06 Jul 2018

Go, Maneaters of Sibuya

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Daily Wire has some good news:

A gang of poachers learned the merciless rules of nature when they broke into a South African game preserve to slaughter a herd of rhinos and were instead eaten by a pride of lions.

“A head and a number of bloodied body parts and limbs were found near the scene after at least three illegal hunters were devoured by the predators,” reports Mirror. “Staff at the Sibuya Game Reserve, in Eastern Province, South Africa, called in a helicopter to search the area for more poachers.”

The six lions had to be tranquilized in order for police to venture into the area and recover the poachers’ remains. The owner, Nick Fox, said as many as three poachers were eaten, according to the evidence.

“We found enough body parts and three pairs of empty shoes which suggest to us that the lions ate at least three of them but it is thick bush and there could be more,” said Fox. “They came heavily armed with hunting rifles and axes which we have recovered and enough food to last them for several days so we suspect they were after all of our rhinos here.”

The poachers were most likely going to kill the rhinos for their horns.

RTWT

The Tsavo lions were only two and they reputedly ate more than 100 railroad-building coolies. Who knows how many rhino poachers these six can get?

15 Jun 2018

Bring the Grizzly Back to California?

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Jeremy Miller plays with the idea in the Pacific Standard.

University of California–Santa Barbara researcher Peter Alagona has other ideas about what constitutes viable grizzly habitat. Alagona says that the grizzly was also known as the “chaparral bear” because it was found in greatest numbers not in California’s high country but in its Coast Ranges. In his 2013 book After the Grizzly, Alagona paints a vivid picture of these coastal bears: “Grizzlies scavenged the carcasses of beached marine mammals, grazed on perennial grasses and seeds, gathered berries, and foraged for fruits and nuts. They rooted around like pigs in search of roots and bulbs, and after the introduction of European hogs, the bears ate them too. At times and places of abundant food—such as along rivers during steelhead spawning seasons or in oak woodlands during acorn mast years—grizzlies congregated in large numbers. Such a varied and plentiful diet produced some enormous animals.”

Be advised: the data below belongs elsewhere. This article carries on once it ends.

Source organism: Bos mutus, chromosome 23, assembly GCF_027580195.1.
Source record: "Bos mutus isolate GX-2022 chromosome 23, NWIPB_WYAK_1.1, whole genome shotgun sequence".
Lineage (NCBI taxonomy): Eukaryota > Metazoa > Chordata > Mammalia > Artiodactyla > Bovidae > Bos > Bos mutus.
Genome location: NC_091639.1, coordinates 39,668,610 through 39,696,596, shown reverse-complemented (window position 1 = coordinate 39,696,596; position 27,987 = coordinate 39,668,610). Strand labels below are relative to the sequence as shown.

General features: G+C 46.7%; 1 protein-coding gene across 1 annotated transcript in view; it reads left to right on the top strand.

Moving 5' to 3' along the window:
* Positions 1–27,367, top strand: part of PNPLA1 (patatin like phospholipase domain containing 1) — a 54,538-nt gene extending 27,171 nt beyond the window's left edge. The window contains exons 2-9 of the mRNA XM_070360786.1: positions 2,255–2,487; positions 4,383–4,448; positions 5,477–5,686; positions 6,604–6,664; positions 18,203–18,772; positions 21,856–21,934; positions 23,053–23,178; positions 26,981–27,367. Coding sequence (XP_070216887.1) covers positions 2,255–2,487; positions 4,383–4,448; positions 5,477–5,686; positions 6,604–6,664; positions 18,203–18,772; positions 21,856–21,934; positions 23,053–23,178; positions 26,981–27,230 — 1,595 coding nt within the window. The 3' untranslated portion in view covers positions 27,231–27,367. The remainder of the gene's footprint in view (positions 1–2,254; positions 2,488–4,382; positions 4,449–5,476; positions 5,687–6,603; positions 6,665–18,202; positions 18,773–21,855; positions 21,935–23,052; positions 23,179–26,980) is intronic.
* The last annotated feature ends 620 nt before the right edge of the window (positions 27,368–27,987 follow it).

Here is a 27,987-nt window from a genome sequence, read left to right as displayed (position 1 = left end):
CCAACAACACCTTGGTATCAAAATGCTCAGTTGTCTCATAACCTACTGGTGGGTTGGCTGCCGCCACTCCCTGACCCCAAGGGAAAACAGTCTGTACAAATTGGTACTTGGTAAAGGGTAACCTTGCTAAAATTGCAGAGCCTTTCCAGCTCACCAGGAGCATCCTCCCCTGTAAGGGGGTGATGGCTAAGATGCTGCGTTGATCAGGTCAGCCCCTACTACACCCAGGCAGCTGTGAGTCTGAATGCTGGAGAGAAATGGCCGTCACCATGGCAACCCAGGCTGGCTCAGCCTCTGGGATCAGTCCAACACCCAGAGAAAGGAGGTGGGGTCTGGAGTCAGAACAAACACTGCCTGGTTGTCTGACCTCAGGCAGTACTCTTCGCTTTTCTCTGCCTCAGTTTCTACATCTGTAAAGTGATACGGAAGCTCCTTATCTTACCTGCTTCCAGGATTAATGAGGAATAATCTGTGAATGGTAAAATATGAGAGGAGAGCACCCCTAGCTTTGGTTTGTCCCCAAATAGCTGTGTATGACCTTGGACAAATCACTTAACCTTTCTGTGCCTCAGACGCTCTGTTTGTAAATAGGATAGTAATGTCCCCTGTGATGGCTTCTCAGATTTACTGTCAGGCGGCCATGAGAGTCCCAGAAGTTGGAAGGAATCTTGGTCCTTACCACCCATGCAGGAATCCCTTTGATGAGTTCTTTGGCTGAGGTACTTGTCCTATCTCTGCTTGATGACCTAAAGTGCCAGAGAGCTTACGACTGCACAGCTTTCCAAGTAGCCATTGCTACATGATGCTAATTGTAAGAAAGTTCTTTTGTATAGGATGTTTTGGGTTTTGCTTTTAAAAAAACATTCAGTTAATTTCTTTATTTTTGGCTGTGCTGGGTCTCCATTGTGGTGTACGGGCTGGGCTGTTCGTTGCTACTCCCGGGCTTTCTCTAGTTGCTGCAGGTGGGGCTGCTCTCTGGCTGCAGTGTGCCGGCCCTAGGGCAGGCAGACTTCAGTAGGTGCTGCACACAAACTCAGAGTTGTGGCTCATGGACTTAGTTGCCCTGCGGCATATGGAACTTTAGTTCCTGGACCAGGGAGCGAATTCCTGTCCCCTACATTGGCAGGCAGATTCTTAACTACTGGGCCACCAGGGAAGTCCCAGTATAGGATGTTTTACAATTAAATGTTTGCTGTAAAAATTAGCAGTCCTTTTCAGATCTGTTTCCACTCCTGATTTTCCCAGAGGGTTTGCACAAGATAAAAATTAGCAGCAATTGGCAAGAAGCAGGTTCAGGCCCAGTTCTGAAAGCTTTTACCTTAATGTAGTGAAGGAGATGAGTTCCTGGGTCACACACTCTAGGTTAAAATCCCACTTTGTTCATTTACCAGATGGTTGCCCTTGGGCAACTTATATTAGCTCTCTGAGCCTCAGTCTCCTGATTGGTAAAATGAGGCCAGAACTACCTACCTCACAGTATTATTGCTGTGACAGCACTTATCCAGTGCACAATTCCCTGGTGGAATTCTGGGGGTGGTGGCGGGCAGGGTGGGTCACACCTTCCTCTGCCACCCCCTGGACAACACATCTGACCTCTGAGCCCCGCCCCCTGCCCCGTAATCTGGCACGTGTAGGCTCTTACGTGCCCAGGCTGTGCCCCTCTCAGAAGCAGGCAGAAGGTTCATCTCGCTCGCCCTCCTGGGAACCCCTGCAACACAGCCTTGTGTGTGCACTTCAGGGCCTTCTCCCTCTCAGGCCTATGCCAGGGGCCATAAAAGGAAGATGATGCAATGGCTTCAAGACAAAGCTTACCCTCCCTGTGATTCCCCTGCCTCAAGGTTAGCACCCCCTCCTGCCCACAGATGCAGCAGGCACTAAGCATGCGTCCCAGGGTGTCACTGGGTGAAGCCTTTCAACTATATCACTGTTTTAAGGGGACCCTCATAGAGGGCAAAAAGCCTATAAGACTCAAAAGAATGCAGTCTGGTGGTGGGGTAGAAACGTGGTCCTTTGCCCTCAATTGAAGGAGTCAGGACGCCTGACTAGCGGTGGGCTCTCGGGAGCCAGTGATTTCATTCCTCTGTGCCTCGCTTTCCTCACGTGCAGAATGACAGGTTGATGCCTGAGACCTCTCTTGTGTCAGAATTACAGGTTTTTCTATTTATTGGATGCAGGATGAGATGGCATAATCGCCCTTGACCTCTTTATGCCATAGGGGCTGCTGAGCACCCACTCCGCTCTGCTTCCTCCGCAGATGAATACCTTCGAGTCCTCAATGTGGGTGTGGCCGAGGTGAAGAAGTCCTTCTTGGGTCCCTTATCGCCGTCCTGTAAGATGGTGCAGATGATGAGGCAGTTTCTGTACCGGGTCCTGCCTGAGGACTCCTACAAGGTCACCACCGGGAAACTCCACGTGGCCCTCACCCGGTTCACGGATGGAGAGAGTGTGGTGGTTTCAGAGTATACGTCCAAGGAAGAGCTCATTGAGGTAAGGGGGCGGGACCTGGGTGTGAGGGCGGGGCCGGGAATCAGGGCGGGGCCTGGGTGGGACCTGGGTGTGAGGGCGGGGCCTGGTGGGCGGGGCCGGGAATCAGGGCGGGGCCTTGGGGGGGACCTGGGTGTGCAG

In late March of 2017, Alagona and an interdisciplinary team of more than a dozen professors, lecturers, and graduate students made their first foray into the Sedgwick Reserve, a roughly 6,000-acre parcel of open space an hour north of Santa Barbara that is owned and managed by the University of California. The rolling hills were green, and bloomed with a colorful assortment of flowers. To the south, over a series of undulating hillsides, lay the Pacific Ocean. Beyond the property’s northwest boundary lay the former Neverland Ranch, the infamous estate of the late Michael Jackson.

Known as the California Grizzly Study Group, the team’s fieldwork is focused on gaining a better understanding of how the California grizzly lived in these coastal regions before human interference. As it turns out, reconstructing the way of life of an absent omnivorous animal largely means reconstructing its diet. One common misunderstanding, says Alagona (the group’s head and founding member), is that grizzlies are bloodthirsty predators just waiting for a hiker to snack on. “The California grizzly was an omnivorous opportunist—it ate almost anything and everything that was available,” wrote Tevis and Storer in California Grizzly. “In this respect the big bear was something like the house rat, the domestic pig, and even modern man.” …